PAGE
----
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Free movement of capital: Commission asks Portugal to submit its observations on special rights held by Portugal in Portugal Telecom

European Commission - IP/05/1594   14/12/2005

Other available languages: FR DE PT

IP/05/1594

Brussels, 14 December 2005

Free movement of capital: Commission asks Portugal to submit its observations on special rights held by Portugal in Portugal Telecom

The European Commission has decided to send Portugal a formal request to submit its observations on the special rights held by the State/public entities in Portugal Telecom and established in the privatisation decree-laws and Articles of Association of the Company. The legal framework governing the privatisation of Portugal Telecom provided for privileged shares (A-shares), the majority of which were to be held by the State/public entities. Although the number of A-shares was reduced during the successive privatisation phases, the corresponding privileges, as defined in the Articles of Association of the Company, were maintained. These privileges include special power to appoint one third of the board and the chairman of the company and several veto powers on resolutions on the election of Directors and the audit board; decisions on profit distributions; capital increases; bond issues; opening of branches and changes in the registered office; changes in the Articles of Association; approval of holdings - by shareholders engaged in a competing activity - above 10% of the company's ordinary shares. The Commission is concerned that, in violation of EC Treaty rules (Article 56-Free movement of capital and Article 43-Right of Establishment), these special powers constitute an unjustified restriction on the free movement of capital and the right of establishment, in so far as they hinder both direct investment and portfolio investment. The Commission request is in the form of a letter of formal notice, the first stage in the infringement procedure laid down in Art 226 of the EC Treaty.

The privatisation process of Portugal Telecom

Decree-Law N° 44/95 (22/2/1995) governed the first phase of the privatisation of Portugal Telecom, with the sale of 27% of share capital. The Decree-Law provided for the possibility of introducing A-shares (with attached special rights) in the Articles of Association of the Company and imposed that "the majority of such shares shall be held by the State or by other public entities". A limit of 10% on participations by a single entity in the company was also foreseen in the Decree-Law.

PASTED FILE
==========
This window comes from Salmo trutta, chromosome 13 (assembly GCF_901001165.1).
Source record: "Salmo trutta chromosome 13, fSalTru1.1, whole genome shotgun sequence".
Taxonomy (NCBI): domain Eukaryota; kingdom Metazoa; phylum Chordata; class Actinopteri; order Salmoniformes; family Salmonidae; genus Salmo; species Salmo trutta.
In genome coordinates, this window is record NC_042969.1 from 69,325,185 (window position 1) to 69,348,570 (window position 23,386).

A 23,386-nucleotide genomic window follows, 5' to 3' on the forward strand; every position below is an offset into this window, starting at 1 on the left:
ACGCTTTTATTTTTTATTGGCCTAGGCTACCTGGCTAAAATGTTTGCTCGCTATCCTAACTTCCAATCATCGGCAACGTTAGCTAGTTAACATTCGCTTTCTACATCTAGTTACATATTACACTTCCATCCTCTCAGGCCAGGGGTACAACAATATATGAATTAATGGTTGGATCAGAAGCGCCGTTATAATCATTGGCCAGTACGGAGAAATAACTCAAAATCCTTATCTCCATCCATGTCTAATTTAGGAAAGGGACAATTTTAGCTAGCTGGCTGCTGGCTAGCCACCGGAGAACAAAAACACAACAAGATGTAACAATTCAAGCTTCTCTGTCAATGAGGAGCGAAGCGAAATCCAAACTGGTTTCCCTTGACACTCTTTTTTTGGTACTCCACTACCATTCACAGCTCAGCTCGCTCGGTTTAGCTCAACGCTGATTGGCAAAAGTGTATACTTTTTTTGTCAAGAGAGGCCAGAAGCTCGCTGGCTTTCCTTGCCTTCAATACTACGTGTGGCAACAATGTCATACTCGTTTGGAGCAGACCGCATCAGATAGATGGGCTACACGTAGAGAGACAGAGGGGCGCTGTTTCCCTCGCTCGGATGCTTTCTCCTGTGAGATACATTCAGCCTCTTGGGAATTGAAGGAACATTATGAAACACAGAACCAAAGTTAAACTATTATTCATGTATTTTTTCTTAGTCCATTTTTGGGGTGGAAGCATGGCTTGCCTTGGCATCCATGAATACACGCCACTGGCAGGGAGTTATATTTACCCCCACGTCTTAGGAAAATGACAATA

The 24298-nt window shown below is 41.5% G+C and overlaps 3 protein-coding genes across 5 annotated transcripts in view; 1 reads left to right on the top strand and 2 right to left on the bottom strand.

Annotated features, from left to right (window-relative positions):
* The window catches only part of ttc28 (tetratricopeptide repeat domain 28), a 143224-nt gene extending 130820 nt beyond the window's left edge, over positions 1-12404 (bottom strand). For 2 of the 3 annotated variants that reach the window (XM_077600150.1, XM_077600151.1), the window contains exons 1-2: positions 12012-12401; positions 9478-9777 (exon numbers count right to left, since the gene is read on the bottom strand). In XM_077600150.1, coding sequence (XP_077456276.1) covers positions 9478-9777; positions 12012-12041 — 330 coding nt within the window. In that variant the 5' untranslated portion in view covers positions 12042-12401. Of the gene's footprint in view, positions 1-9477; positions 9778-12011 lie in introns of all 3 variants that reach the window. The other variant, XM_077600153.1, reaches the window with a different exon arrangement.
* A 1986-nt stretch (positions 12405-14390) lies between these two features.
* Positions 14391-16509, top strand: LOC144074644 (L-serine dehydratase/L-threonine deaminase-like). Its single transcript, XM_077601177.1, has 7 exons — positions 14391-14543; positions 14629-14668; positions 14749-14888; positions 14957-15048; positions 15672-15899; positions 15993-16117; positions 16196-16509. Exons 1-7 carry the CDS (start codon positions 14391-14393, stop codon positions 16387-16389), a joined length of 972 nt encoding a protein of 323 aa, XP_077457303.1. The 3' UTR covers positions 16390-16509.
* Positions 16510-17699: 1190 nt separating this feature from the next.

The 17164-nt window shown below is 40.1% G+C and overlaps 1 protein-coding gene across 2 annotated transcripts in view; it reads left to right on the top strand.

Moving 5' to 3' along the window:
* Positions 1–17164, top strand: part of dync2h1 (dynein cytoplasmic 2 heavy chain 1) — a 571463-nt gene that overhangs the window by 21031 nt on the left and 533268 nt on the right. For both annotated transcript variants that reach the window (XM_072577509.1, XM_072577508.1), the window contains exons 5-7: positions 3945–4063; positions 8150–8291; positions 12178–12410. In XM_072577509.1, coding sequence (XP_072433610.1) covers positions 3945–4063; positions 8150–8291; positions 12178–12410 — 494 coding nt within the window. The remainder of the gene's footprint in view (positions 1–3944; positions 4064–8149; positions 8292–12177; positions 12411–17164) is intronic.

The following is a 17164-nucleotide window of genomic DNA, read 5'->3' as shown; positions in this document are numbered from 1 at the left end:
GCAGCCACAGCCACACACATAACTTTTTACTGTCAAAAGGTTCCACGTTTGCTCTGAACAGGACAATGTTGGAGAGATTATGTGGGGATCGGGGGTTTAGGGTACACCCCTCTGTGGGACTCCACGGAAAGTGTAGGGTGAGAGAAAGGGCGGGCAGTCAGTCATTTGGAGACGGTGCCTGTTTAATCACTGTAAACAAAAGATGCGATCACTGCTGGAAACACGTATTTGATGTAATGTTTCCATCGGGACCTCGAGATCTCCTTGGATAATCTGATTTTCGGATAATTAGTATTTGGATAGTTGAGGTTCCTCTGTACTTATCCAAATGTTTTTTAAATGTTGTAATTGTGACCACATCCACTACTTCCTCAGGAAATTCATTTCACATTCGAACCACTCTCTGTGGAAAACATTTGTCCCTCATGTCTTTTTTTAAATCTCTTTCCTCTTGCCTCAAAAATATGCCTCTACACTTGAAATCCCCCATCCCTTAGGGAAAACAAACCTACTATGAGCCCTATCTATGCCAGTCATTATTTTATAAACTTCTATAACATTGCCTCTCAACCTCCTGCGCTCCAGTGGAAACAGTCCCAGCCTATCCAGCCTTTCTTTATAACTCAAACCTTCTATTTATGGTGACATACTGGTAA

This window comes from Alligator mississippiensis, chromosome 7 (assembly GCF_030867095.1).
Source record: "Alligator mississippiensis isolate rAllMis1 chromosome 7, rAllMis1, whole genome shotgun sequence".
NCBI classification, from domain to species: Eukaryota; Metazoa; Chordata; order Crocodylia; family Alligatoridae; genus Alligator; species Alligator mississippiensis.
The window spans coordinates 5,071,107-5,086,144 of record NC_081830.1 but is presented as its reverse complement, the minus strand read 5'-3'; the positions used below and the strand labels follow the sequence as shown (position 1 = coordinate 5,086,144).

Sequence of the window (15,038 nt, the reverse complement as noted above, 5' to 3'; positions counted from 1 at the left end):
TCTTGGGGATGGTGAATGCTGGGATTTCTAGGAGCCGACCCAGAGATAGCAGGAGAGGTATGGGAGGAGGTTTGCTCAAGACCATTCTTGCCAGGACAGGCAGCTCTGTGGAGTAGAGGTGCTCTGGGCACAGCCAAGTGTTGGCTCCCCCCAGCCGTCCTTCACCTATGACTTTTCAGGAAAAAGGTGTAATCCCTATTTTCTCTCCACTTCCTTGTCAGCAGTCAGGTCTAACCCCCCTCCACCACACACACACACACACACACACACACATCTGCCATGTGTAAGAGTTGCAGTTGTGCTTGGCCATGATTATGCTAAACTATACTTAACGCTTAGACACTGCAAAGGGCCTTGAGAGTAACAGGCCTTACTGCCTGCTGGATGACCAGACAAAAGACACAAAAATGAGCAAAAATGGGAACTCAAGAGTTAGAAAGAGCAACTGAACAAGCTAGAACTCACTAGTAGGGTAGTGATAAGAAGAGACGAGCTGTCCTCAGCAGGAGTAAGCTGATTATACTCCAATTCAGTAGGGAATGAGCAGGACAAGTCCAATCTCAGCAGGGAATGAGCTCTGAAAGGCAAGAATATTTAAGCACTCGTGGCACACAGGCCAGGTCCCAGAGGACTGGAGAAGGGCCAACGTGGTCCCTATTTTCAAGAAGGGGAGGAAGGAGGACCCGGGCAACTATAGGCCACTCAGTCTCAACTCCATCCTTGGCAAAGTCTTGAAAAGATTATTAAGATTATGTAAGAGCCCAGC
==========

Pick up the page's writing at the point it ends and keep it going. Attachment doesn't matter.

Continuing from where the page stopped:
The Articles of Association specified the privileges for the Portuguese State/public entities attached to the 47.5 million A-shares.

The Portuguese State abandoned its position as a majority shareholder at the third privatisation phase in late 1997 (Decree-Law 226-A/97 of 29/8/1997) and the privatisation process was completed with Decree Law 227-A/2000 of 9/9/2000 (5th privatisation phase). However, 500 A-shares (versus 1,666,484,550 ordinary shares) are provided for in the current Articles of Association of the Company (Article 4).

The majority of these A-shares should be held by the State/Public entities (Article 5) and the special rights attached to this type of shares are defined in Articles 14, 15 and 19. The Portuguese State/public entities are granted special power to appoint one third of the board and the chairman of the company and several veto powers are foreseen on resolutions on the election of Directors and the audit board; decisions on profit distributions; capital increases; bond issues; opening of branches and changes in the registered office; changes of the Articles of Association. Of particular interest in the EU context is Article 9 of the Articles of Association foreseeing that "shareholders engaged in competing activities may not hold more than 10 % of the company's ordinary shares without having received permission from the general meeting". This permission can be denied by a veto of a majority of A-shareholders.
The latest information on infringement proceedings concerning all Member States is available at:

http://ec.europa.eu/secretariat_general/sgb/droit_com/index_en.htm


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